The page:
May 11, 2010

FRENCH CREEPY CRAWLIES

When we were about half way through our week in Le Grand-Pressigny at Easter, Nick came back with Lulu from their morning walk with a very strange tale to report. Something about a seven-metre long trail of caterpillars. Intrigued, we both picked up our cameras and set off back up the hill to the château.





Sure enough, there they were, several incredibly long lines of large and very hairy caterpillars, moving very slowly, all joined nose to tail. How wierd.



Every so often, there would be a little pile of them.





On further investigation the trail seemed to be coming out of, or going into, the little wood behind the château. Then we looked upwards and saw something that looked like a nest in a pine tree.





We guessed that this must be the source of the trail as caterpillars seemed to be dripping out of it. In fact there were quite a few nests in the trees.






We mentioned this to Barrie who told us they were called "processional caterpillars" and they were poisonous so we mustn't touch them.




This probably explained why Lulu was quite off colour for the rest of the day. She was sick after her breakfast and yelped as if she was hurt somewhere, presumably caused by a reaction to having sniffed a caterpillar. Nick said he was sure she hadn't eaten one and there was no sign of an allergic reaction around her mouth or nose. But she was off her food all day and wouldn't even take her favourite treats.

Susan of Days on the Claise confirmed Barrie's warning and has recently mentioned them in her post here and included a link to more information here, if you would like to read more about it. Now that we know about the perils of processional caterpillars, we will be sure to keep away from them next year.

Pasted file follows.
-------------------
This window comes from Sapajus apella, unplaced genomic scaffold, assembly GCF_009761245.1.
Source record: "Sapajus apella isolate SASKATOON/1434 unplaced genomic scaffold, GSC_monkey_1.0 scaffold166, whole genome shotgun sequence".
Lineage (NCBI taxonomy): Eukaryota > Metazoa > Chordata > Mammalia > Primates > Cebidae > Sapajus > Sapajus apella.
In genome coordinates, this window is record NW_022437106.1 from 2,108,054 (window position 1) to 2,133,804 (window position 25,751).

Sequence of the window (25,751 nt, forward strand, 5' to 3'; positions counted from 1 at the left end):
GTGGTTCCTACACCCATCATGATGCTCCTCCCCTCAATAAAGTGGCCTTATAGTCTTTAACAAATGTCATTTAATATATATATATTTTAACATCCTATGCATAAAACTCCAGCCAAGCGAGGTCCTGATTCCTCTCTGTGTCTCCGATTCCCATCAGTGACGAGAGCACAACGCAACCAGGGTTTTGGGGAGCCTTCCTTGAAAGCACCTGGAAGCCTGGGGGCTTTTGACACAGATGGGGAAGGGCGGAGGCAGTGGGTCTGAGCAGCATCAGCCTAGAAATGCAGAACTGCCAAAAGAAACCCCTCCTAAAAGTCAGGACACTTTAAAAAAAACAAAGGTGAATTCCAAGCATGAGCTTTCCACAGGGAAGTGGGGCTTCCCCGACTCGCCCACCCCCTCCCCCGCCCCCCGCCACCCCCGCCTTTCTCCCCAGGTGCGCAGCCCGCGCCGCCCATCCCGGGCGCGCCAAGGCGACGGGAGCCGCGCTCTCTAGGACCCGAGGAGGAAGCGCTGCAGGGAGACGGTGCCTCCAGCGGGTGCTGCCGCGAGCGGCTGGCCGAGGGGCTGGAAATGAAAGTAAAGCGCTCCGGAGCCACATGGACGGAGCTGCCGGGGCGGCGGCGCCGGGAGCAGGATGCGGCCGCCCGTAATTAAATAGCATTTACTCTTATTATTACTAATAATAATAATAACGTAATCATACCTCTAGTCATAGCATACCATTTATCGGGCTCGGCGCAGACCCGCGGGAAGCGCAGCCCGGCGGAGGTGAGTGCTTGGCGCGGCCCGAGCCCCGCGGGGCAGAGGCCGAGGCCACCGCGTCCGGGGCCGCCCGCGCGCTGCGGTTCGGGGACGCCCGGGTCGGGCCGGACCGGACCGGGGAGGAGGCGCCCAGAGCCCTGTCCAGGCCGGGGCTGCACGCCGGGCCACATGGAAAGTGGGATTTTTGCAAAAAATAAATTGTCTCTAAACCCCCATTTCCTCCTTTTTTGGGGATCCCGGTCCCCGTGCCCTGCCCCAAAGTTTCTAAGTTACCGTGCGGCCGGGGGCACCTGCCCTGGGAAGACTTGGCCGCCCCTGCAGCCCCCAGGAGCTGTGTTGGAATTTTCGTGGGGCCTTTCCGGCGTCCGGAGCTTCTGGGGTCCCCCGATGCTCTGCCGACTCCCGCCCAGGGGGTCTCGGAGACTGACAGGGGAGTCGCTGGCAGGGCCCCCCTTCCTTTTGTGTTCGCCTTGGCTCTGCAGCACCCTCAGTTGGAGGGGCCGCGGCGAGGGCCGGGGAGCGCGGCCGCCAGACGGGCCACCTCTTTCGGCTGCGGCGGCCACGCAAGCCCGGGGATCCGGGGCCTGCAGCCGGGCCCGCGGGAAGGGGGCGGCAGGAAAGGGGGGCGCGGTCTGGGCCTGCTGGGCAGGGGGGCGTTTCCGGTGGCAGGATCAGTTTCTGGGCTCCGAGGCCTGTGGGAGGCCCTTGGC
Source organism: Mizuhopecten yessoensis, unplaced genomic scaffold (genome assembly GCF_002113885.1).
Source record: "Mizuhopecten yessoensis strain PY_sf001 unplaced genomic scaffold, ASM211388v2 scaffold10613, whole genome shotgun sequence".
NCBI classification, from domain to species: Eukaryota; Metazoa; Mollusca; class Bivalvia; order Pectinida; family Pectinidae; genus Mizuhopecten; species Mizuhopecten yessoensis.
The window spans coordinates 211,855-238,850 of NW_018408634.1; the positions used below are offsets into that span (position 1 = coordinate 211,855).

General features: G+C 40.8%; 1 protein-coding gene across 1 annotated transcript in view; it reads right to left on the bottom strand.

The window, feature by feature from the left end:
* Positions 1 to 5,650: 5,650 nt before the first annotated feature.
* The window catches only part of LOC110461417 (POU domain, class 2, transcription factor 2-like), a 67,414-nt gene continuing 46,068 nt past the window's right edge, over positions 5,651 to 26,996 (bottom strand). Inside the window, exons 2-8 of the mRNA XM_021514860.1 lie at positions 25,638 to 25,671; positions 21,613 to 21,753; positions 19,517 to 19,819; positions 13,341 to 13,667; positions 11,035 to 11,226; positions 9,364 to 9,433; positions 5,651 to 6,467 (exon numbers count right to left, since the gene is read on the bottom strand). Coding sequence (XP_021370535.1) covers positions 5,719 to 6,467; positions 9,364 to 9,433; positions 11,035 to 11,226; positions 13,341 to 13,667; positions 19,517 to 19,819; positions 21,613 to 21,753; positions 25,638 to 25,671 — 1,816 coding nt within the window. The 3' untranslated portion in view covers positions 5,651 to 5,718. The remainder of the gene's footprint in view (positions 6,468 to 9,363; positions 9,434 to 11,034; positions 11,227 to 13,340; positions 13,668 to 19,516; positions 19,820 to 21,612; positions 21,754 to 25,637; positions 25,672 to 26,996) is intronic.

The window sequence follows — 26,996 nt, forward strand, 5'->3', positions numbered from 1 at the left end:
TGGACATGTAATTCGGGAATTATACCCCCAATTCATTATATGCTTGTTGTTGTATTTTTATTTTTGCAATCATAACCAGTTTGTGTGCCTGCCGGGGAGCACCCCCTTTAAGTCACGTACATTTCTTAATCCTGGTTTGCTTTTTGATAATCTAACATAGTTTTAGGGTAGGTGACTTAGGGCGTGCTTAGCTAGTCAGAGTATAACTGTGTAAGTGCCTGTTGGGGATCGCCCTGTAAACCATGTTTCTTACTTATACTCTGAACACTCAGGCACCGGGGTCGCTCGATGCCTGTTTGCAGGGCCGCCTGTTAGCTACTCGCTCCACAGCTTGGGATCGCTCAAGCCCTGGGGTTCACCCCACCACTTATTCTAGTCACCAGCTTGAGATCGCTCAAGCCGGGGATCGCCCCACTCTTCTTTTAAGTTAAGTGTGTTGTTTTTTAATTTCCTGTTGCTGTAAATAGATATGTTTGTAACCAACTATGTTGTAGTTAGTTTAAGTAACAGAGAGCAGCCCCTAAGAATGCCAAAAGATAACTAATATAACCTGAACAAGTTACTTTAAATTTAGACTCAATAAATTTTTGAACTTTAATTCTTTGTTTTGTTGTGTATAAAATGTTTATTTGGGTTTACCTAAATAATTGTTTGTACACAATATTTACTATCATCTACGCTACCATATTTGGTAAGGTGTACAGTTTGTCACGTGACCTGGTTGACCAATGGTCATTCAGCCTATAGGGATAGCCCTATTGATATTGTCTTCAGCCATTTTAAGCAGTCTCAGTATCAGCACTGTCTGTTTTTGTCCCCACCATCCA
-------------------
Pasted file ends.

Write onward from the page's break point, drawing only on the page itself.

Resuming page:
I am adding Ken's link here, and if you really like having nightmares read the section marked "dangers" !

11 comments:

  1. _hale@yahoo.comgailTuesday, May 11, 2010

    We saw these too Jean at Easter but when walking elsewhere. They did look absolutely incredible, thankfully though we did not have Skye with us that day.
    Gail

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  2. Gail - I'm glad we know about them now, but I wonder how many people get caught out and become ill each year, or maybe the effect of them is well known locally. There was a family with a little boy heading their way as we came home. I hope his parents knew not to let him touch them.

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  3. Thanks for the warning. The creepie crawlies seem to be coming out everywhere it seems, especially the spiders! DiaNE

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  4. They look and sound pretty nasty! Hope Lulu is back to normal and fine now!

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  5. Thanks Jean,I'll have nightmares now!

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  6. Heavens above! I took a photograph last week of one very fluffy one in the Beacons which is on the blog, but I've never seen anything like that. Weird and slightly yuck.
    Poor Lulu.

    Mad x

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  7. Diane, Pam, Ken and Mad - I don't normally mind caterpillars too much but these did look rather nasty.
    Lulu was back to normal the next day.

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  8. I think local people do know about the chenilles processionnaires and how dangerous they are. We've seen some around Saint-Aignan too. There are several varieties of them. We have similar caterpillars in the southern U.S. that we call "tent caterpillars" because of those nests.

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  9. Ken - thanks for the link. It's quite terrifying ! I will certainly treat them with great respect if we encounter them again.

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  10. If they infest your trees and build nests, they could kill the trees. We knock them out of the trees if we can reach them.
    They are a real "fleau".

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